When hurt turns to bitterness, how can you untangle yourself before it becomes messy? How can you check your heart and dig out the roots?
I never would’ve guessed it could happen.
Not only did I consider her a good friend, but she was a sister in Christ.
So when I learned what she’d said? What she’d done? The shock was staggering, and the wound went deep.
And I doubted I could ever recover.
I cried over it for several days. Okay, make that several weeks.
Then eventually, as the tears came less readily, I began to think about what had actually occurred. I just couldn’t help wondering why and how?
It was an honest search for answers that I felt I deserved. Some kind of explanation for what had gone on.
Now I wish I could say that it stopped there: an understandable mulling over the possibilities.
But it didn’t.
Because the more I thought about it, the more it started to consume me.
My kids would be talking to me, and I’d realized I hadn’t heard a word they’d said. I was too busy having an imaginary conversation with my former friend.
I’d be making dinner, silently and repeatedly going over and over the events while I stirred the spaghetti.
I’d wake up at night and rehearse what had happened and what should be done about it.
And somewhere in there, without me even realizing it, this very real pain began to take root.
A root of bitterness.
Entangled in bitterness
I don’t know if you’ve ever struggled with this kind of experience. Maybe it wasn’t the wound of a friend. Perhaps it’s your husband who deeply hurt your feelings (more than once). Or your pastor. Or your mother-in-law.
So what started as a genuine hurt grew into something more than that—something bigger and more powerful.
And without knowing it, you were tangled up in the roots of bitterness.
So what do you do then? How can you “untangle” yourself?
That’s certainly the question I had to ask myself in my own situation.
How do I get out of this trap?
Getting Rid of the Root of Bitterness
1. REMEMBER how much you’ve been forgiven.
One of my daughters shared a sermon clip on her social media that talked about the unfathomable grace that Christ has shown us. Two minutes into it, and I was deeply convicted. When I think of how much I’ve been forgiven, how can I not, in turn, forgive others?
Be kind to one another, tenderhearted, forgiving one another, as God in Christ forgave you (Eph. 4:32)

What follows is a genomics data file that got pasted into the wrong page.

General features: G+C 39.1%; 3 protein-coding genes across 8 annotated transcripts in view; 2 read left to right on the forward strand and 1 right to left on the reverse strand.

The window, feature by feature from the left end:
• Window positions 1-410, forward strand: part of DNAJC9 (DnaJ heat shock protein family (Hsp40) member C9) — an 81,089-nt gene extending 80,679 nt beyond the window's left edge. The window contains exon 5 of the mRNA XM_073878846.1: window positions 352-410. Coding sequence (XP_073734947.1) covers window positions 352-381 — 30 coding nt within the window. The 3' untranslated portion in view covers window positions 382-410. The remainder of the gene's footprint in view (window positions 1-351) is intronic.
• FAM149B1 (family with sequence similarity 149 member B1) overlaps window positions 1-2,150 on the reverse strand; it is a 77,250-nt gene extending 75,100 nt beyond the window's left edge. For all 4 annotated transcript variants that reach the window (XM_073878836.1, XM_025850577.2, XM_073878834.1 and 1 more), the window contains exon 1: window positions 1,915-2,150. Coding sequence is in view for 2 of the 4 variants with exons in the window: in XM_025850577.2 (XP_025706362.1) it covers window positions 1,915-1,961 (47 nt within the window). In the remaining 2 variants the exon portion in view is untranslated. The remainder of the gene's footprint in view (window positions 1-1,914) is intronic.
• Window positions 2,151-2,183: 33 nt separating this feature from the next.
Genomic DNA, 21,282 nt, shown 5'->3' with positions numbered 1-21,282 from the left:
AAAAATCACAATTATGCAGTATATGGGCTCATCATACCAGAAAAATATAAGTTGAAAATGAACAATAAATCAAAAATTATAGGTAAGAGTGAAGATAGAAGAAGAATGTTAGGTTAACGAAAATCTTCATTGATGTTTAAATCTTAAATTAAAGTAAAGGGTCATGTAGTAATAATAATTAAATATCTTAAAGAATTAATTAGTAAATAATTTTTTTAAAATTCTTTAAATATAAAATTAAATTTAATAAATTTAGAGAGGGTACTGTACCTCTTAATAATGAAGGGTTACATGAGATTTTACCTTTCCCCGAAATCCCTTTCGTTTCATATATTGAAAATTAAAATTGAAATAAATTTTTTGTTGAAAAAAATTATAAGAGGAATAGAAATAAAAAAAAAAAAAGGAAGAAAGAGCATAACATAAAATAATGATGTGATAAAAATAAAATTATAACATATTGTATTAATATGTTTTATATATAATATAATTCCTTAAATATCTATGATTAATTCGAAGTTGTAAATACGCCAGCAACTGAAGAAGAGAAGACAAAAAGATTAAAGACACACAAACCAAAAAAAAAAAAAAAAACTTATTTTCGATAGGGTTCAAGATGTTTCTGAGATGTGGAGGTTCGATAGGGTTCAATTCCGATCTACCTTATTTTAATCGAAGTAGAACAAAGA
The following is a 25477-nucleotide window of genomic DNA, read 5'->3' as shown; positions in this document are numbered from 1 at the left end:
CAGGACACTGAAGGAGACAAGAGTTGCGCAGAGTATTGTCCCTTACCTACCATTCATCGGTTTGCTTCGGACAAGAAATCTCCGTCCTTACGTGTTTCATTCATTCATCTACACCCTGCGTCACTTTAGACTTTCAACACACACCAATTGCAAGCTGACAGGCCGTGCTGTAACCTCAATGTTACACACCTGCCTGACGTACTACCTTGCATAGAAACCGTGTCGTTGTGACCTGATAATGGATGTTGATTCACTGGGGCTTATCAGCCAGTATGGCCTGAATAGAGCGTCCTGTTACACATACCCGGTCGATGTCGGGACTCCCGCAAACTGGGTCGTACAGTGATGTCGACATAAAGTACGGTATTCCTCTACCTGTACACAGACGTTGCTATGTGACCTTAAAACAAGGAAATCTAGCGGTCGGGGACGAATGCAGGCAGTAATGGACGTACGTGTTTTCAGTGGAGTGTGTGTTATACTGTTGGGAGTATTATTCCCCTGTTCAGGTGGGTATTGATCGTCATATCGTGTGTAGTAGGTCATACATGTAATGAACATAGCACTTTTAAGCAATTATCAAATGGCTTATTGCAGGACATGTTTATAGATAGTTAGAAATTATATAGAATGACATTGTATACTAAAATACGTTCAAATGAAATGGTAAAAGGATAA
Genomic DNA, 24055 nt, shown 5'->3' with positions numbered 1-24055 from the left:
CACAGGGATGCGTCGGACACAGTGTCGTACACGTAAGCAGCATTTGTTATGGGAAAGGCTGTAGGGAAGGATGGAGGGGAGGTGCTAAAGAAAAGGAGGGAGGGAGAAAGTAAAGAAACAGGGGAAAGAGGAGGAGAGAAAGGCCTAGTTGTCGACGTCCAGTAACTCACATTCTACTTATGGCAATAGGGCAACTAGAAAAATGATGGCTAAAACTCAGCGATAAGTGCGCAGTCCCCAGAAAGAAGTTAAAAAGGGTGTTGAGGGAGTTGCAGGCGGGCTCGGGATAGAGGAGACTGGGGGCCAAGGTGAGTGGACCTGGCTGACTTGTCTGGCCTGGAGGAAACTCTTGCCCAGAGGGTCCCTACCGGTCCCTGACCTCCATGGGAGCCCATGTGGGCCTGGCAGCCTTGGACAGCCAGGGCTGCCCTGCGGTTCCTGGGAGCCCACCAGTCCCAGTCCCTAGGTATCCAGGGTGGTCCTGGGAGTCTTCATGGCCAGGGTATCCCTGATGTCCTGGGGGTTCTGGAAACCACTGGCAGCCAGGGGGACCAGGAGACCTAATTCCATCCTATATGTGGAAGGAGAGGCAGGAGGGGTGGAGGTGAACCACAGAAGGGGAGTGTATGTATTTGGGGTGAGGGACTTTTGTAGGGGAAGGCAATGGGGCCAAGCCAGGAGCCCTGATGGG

2. STOP dwelling on it.
Seriously. This is where I see that I got into trouble. I kept going over the offense again and again in my mind. But the Bible clearly instructs us to put away all bitterness. That’s on us. So the way I look at it, not only is it our responsibility—it’s our opportunity to put it aside. Just let it go.
Let all bitterness and wrath and anger and clamor and slander be put away from you, along with all malice. (Eph. 4:31)
3. START thinking about good things.
Don’t you think it’s easier to stop thinking about something when you replace it with something else? Exactly. So write down a list if you have to, but come up with those things which are true, right, and lovely. Make a firm decision to focus only on those things.
Then watch that old, ugly offense fade away in the distance, and lose its power over you.
Finally, brethren, whatsoever things are true, whatsoever things are honest, whatsoever things are just, whatsoever things are pure, whatsoever things are lovely, whatsoever things are of good report; if there be any virtue, and if there be any praise, think on these things. (Phil. 4:8)
So if you’re wondering what happened to that friend of mine? The one who brought me so much grief?
Nothing. At least so far.
I still hope and pray that someday the Lord will soften her heart and restore our relationship.
But in the meanwhile, I’m grateful to be free from the root of bitterness and that it no longer has a hold on me.
And I’m hoping the same for you too, my friend.
In His grace,